Douglassville in Berks County, Pennsylvania — The American Northeast (Mid-Atlantic)
White Horse Inn
— Preserved by The Historic Preservation Trust of Berks County —
A Wayside Inn
The first innkeepers on the White Horse tract were Swedish settler Marcus Huling and his wife, Margareta, a daughter of Mouns and Ingeborg Jones, the area's earliest European settlers. The Hulings' inn was established in the 1720s, probably in their house near the river bank. By 1750, and well into the next century, the "White Horse" was a prominent public house in southeastern Berks County, appearing on the Nicholas Scull Pennsylvania maps of 1759 and 1775, and on the infamous British "spy" map of southeastern Pennsylvania.
George Douglass I purchased the White Horse Inn site in 1762. The earliest section of the existing inn (the three bays on the right) was completed by 1763. The addition (the three bays on left) was probably constructed between 1798 and 1805. While operating the nearby "Amity" country store, George Douglass I and his son, George Douglass II, leased the inn to a succession of innkeepers through the early decades of the 19th century. The last reference to the White Horse as a "Tavern stand" appeared in George Douglass II's 1832 Will.
As a wayside inn, the White Horse accommodated
The White Horse Inn played an important historical role in the Amity region as a civic, social, economic, and cultural gathering place. During the Revolutionary War it was a primary assembly site for militia musters. Samuel Jones, a grandson of Mouns Jones, mustered here with a local battalion in August, 1776 before marching to Pennsylvania. In addition to providing an arena for political discourse, the Inn was a polling place, a venue for auctions of real and personal property, and the meeting place for the Amity Township Society for the Prevention of Horse Thievery. The inn became the hub of America's original form of social networking: tavern-table conversation and distribution of the news of the day through German- and English-language newspapers. The tavern keeper also dispatched and received letters and served as a point of contact for people who posted "broadside" notices and advertisements in regional newspapers.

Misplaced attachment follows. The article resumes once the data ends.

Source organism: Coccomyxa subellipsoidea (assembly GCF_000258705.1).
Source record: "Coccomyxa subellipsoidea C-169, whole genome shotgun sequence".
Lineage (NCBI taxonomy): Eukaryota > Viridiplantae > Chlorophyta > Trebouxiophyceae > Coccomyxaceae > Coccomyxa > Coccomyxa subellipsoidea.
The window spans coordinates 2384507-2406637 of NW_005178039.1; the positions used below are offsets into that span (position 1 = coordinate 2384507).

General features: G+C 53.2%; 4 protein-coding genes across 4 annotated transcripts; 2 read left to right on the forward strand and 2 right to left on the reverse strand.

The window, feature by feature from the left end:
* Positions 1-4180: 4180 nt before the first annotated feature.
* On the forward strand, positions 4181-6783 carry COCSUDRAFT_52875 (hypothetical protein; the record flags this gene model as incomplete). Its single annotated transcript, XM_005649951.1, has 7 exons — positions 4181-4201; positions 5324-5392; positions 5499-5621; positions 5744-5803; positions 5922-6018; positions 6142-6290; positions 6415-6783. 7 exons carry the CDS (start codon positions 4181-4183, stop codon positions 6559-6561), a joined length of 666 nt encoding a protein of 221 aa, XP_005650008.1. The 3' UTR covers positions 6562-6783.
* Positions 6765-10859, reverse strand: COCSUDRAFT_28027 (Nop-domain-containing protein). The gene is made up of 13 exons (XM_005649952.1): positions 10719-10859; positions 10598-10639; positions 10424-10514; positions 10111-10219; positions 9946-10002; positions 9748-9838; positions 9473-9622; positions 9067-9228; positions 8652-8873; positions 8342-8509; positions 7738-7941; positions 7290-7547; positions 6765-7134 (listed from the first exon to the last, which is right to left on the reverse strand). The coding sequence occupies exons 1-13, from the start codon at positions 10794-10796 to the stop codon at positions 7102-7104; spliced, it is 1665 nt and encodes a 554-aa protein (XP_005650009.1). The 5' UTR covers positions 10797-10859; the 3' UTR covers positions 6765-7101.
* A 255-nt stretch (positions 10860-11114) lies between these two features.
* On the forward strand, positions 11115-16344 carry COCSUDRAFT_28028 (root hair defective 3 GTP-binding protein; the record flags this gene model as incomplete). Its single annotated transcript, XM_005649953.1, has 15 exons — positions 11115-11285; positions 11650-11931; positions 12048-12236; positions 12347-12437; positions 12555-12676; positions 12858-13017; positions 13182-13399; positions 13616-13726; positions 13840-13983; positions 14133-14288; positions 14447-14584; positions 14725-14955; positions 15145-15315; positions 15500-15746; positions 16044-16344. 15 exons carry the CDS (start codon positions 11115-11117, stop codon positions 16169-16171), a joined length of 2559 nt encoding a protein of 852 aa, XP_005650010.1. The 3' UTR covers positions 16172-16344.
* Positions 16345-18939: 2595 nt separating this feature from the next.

Unlike most "country" taverns at the time, the White Horse presented an elegant façade constructed of coursed and fully dressed cut stone, not unlike Douglass' nearby Georgian home. The interior plan was typical for smaller inns, with just two first-floor rooms, without hallways, in the original section and one "cage bar" room in the later Federal-era wing. The proprietor's quarters and dormitory rooms for guests were on the second floor.
By the early 20th century the structure was converted to apartments. The Historic Preservation Trust acquired in 1971 and has restored its original floor plan. The building now houses the Trust's administrative offices and archiving center, and stands as a welcoming venue for all who are interested in the preservation of early American landmarks.
Erected by Pennsylvania Department of Conservation and Natural Resources; Pennsylvania Parks & Forests Foundation.
Topics. This historical marker is listed in these topic lists: Architecture • Colonial Era • Industry & Commerce.
Location. 40° 15.208′ N, 75° 43.524′ W. Marker is in Douglassville, Pennsylvania, in Berks County. Marker is at the intersection of Old Philadelphia Pike and Britton Street on Old Philadelphia Pike. Touch for map. Marker is at or near this postal address: 31 Old Philadelphia Pike, Douglassville PA 19518, United States of America. Touch for directions.
Other nearby markers. At least 8 other markers are within walking distance of this marker. Welcome to Morlatton Village (a few steps from this marker); George Douglass Home (about 300 feet away, measured in a direct line); Morlatton Vilage (about 300 feet away); Morlatton Village Trailhead (about 300 feet away); Old Swedes House (about 400 feet away); Feuding Railroads (about 700 feet away); Michael Fulp House (about 800 feet away); Mouns Jones House (about 800 feet away). Touch for a list and map of all markers in Douglassville.
Credits. This page was last revised on November 21, 2020. It was originally submitted on November 21, 2020, by Devry Becker Jones of Washington, District of Columbia. This page has been viewed 24 times since then. Photos: 1, 2. submitted on November 21, 2020, by Devry Becker Jones of Washington, District of Columbia.